What is Enterprise 2.0?

Enterprise 2.0 Explained

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What is Enterprise 2.0? The easy answer is that Enterprise 2.0 is bringing Web 2.0 into the office, but that is not entirely accurate. In part, Enterprise 2.0 is a push toward integrating the social and collaborative tools of Web 2.0 into the office environment, but Enterprise 2.0 also represents a fundamental change in how businesses operate.

In the traditional corporate environment, information flows through an ordered path.

Information is passed down the chain from the top to the bottom, and suggestions made from the bottom flow toward the top.

Enterprise 2.0 changes this structured order and creates controlled chaos. In an Enterprise 2.0 structure, information flows laterally as well as up and down. In essence, it cuts the chains that hold back collaboration in a traditional office environment.

This is one reason why Enterprise 2.0 can be a tough sell to management. Order is a manager's best friend, so knowingly unleashing chaos runs counter to their instincts.

What is Enterprise 2.0? It is unleashing chaos in the office, but when done right, this chaos cuts the bonds keeping employees from good communication and boosts overall productivity.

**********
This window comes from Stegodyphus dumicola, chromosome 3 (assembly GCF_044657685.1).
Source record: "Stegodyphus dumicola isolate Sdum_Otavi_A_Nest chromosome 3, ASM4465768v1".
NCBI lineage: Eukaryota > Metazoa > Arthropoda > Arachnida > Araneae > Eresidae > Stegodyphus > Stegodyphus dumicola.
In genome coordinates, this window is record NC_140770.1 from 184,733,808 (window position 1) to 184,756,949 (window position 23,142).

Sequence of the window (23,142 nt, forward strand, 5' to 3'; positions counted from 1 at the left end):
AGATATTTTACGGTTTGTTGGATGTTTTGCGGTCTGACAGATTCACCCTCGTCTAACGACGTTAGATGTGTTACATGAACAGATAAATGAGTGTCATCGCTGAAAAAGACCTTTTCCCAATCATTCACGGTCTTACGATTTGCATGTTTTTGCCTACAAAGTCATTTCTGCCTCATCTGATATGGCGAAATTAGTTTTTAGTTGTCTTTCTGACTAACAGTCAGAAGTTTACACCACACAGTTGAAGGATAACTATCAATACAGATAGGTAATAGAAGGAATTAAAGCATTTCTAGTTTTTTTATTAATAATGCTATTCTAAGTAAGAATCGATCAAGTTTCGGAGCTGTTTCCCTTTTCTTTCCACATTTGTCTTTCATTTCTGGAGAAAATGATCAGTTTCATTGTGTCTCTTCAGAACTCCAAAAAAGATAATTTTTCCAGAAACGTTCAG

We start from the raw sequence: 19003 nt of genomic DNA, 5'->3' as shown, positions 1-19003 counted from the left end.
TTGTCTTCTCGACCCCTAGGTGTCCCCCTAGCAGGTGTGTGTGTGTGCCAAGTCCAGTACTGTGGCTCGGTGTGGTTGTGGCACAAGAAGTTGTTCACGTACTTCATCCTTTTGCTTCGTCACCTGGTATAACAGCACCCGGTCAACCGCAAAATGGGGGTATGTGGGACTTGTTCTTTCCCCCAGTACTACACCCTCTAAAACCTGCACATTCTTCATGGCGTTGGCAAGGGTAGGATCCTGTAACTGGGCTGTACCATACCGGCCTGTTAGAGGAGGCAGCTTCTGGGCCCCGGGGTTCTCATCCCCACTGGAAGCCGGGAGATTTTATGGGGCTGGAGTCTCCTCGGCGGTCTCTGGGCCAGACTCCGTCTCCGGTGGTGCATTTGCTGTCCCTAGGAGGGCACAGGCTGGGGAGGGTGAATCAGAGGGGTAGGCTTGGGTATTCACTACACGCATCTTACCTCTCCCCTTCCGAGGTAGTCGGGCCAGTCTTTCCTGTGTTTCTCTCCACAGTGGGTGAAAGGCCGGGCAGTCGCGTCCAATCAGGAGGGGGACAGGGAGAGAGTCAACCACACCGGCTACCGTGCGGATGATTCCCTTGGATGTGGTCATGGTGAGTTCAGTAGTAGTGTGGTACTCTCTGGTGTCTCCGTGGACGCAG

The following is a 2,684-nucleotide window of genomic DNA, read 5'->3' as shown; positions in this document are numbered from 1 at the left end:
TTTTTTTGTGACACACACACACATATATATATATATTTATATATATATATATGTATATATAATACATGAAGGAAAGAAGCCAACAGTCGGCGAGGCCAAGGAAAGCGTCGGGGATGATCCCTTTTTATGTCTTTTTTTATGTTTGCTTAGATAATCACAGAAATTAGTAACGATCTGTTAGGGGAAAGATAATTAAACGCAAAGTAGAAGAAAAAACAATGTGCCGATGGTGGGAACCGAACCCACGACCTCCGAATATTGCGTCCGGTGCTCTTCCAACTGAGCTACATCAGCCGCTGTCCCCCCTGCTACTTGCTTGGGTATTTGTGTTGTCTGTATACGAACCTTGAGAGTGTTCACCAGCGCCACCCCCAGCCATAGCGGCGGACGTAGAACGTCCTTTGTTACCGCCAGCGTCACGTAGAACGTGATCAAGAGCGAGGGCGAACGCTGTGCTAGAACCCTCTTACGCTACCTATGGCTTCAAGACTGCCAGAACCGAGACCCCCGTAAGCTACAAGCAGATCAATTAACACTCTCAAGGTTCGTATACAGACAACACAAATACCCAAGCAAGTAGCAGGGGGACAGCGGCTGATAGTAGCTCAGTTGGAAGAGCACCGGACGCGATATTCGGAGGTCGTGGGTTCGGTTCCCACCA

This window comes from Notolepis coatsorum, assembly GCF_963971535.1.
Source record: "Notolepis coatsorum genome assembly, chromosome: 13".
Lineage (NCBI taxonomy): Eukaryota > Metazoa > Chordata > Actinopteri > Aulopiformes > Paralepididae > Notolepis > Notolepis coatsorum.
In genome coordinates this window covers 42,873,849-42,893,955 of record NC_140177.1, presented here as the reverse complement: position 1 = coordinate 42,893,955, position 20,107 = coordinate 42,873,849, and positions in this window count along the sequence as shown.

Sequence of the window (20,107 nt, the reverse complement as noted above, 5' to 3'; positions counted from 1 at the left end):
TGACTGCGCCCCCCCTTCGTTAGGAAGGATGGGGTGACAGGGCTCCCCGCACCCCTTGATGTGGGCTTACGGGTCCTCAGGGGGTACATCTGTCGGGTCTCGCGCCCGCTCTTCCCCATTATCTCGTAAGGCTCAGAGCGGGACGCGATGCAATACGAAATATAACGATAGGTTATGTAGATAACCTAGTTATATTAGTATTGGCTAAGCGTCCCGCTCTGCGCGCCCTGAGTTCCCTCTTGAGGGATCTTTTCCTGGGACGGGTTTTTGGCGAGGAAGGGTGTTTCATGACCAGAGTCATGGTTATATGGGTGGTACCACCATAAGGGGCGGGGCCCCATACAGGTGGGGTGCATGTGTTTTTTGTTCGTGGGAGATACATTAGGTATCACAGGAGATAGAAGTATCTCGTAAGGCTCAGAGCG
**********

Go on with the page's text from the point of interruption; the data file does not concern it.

Enterprise 2.0 - The Wiki

One of the most popular forms of Enterprise 2.0 is the business wiki. The wiki is a tried-and-true collaborative system that is just as good for small tasks, like keeping up with a staff directory or a dictionary of industry jargon, as it is with large tasks, like charting the development process of large products or holding online meetings.

It is also one of the easiest ways to begin implementing Enterprise 2.0 into the workplace. Because Enterprise 2.0 constitutes an entirely different approach to business, it is best implemented with baby steps. Implementing small measures such as an employee directory inside of a wiki can be a great first step.

Enterprise 2.0 - The Blog

While wikis get a lot of press, blogs can also provide a great role in an organization. For example, a human resources blog can be used to post company memos and frequently asked questions can be quickly asked and answered in the blog comments.

Blogs can also be used to keep employees informed of major events concerning the company or happening within a department. In essence, blogs can provide that top-to-bottom communication that management needs to provide while doing so in an environment where employees can easily ask for clarification or make suggestions.

Enterprise 2.0 - Social Networking

Social networking provides a great interface for Enterprise 2.0. As the efforts to implement Enterprise 2.0 into a corporate intranet grow, traditional interfaces for operating the intranet can become unwieldy.

Social networking is uniquely qualified for not just providing an interface for the intranet, but also adding utility. After all, a business is run through a series of networks. A person might be in a department, but have a sub-department that they work closely with, and might belong to multiple committees within the organization. Social networking can help with the communication flow of these multiple networks.